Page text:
Executive functions is an umbrella term for cognitive processes that regulate, control, and manage other cognitive processes, such as planning, working memory, attention, problem solving, verbal reasoning, inhibition, mental flexibility, task switching, and initiation and monitoring of actions. The executive system is a theorized cognitive system in psychology that controls and manages other cognitive processes. It is responsible for processes that are sometimes referred to as executive functions, executive skills, supervisory attentional system, or cognitive control. The prefrontal areas of the frontal lobe are necessary but not sufficient for carrying out these functions.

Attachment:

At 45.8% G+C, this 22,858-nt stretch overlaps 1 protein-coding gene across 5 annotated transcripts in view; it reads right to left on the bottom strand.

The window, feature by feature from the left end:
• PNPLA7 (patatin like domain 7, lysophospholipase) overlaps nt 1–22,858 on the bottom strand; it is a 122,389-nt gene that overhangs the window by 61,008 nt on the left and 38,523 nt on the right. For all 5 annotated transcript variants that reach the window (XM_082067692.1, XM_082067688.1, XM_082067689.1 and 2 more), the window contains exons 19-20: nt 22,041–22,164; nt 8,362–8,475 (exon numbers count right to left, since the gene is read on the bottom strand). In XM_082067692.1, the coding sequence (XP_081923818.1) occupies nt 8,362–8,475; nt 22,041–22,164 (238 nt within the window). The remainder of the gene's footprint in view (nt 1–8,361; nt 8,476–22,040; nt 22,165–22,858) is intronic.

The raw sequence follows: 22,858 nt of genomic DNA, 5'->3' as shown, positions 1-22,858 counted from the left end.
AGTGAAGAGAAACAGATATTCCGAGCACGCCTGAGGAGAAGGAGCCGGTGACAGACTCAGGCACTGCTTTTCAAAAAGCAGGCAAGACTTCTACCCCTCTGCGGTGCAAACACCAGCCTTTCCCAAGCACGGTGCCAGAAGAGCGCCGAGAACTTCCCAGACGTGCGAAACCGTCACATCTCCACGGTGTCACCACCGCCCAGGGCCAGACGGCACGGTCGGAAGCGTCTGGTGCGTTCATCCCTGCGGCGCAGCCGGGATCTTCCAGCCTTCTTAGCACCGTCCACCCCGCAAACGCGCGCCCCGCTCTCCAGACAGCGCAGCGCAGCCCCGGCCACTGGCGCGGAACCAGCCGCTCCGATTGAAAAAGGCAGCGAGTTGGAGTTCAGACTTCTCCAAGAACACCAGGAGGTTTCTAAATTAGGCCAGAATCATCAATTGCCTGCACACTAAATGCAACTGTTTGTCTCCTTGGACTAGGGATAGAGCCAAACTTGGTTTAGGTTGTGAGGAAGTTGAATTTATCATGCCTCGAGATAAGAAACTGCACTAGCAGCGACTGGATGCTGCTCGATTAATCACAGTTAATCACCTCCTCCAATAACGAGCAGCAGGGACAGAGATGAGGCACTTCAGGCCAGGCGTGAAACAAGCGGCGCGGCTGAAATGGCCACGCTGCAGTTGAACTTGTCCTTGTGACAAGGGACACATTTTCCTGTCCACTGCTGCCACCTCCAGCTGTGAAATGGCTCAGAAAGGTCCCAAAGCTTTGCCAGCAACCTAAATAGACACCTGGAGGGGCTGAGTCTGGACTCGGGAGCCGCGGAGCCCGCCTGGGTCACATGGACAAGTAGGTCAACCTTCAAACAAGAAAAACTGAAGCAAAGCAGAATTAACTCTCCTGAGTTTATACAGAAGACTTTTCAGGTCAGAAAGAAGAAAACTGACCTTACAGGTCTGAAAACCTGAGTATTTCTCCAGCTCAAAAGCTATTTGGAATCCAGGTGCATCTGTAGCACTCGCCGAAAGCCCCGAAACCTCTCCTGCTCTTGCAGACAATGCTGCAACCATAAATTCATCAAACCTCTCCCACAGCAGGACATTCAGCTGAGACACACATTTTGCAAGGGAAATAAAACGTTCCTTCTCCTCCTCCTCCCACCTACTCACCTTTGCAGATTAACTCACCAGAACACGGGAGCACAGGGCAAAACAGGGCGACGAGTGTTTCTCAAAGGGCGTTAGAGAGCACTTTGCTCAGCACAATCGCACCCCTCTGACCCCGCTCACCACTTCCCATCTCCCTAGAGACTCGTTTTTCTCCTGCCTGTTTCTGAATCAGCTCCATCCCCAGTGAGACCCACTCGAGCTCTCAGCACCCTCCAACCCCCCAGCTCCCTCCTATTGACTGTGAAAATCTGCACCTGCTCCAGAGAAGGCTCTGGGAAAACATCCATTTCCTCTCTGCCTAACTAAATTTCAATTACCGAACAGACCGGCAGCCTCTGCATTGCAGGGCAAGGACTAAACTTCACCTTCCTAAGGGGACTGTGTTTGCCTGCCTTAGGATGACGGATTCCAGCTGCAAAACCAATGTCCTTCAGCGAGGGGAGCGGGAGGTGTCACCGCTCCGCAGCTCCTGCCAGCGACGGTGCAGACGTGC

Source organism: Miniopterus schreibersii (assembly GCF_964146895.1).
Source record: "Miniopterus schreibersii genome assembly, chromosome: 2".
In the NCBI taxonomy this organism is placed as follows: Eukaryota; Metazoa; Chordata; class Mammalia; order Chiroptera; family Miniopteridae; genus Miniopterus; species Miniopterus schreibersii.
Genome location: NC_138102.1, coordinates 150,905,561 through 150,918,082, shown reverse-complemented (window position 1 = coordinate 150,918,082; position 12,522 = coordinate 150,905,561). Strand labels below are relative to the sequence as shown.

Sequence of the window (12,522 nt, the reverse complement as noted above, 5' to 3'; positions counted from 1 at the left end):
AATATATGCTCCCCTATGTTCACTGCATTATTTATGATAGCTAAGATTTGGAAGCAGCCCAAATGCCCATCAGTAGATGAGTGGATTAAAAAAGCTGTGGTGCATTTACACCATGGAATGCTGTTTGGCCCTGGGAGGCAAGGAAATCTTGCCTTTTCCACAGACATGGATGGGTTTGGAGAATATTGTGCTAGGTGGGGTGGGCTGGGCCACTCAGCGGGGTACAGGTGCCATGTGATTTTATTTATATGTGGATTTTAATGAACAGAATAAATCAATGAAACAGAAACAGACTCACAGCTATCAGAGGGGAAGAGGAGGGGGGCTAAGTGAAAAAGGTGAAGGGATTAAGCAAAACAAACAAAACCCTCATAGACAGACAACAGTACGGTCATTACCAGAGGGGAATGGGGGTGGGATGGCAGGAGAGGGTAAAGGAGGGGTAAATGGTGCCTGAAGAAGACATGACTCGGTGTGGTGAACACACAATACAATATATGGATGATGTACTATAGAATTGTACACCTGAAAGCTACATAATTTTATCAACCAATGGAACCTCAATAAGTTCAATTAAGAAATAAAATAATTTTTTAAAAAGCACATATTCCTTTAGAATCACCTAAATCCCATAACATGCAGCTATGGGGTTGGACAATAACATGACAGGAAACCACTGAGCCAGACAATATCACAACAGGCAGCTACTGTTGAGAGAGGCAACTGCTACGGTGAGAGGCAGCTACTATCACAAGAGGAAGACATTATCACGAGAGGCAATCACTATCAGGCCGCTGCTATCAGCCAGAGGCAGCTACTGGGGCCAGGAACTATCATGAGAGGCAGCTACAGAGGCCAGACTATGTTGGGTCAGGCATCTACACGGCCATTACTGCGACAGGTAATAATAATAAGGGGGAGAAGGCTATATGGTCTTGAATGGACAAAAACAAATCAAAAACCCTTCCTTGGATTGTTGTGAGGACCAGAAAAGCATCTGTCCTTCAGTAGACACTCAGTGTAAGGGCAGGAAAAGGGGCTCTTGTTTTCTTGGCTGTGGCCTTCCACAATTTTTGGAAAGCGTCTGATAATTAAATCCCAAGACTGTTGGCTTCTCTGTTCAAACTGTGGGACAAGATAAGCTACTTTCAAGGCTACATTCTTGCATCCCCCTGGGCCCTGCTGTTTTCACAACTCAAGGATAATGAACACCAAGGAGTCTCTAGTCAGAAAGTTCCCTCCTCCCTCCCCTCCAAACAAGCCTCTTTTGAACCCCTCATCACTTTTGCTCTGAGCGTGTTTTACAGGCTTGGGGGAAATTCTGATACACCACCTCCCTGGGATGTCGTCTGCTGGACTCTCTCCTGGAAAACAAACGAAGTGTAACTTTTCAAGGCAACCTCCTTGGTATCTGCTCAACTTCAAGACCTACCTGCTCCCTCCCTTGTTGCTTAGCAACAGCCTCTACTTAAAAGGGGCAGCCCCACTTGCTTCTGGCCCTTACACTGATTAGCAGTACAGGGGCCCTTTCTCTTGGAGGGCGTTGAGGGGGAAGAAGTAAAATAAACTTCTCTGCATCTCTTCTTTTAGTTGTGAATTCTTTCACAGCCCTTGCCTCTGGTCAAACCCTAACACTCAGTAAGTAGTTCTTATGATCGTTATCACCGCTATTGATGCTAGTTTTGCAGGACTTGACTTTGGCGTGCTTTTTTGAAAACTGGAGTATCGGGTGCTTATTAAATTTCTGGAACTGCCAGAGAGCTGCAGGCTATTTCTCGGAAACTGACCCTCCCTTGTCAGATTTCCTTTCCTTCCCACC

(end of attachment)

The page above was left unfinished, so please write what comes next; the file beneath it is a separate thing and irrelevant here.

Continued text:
Historically, the executive functions have been seen as regulated by the prefrontal regions of the frontal lobes, but it is still a matter of ongoing debate if that really is the case. Even though articles on prefrontal lobe lesions commonly refer to disturbances of executive functions and vice versa, a review found indications for the sensitivity but not for the specificity of executive function measures to frontal lobe functioning. This means that both frontal and non-frontal brain regions are necessary for intact executive functions. Probably the frontal lobes need to participate in basically all of the executive functions, but it is not the only brain structure involved.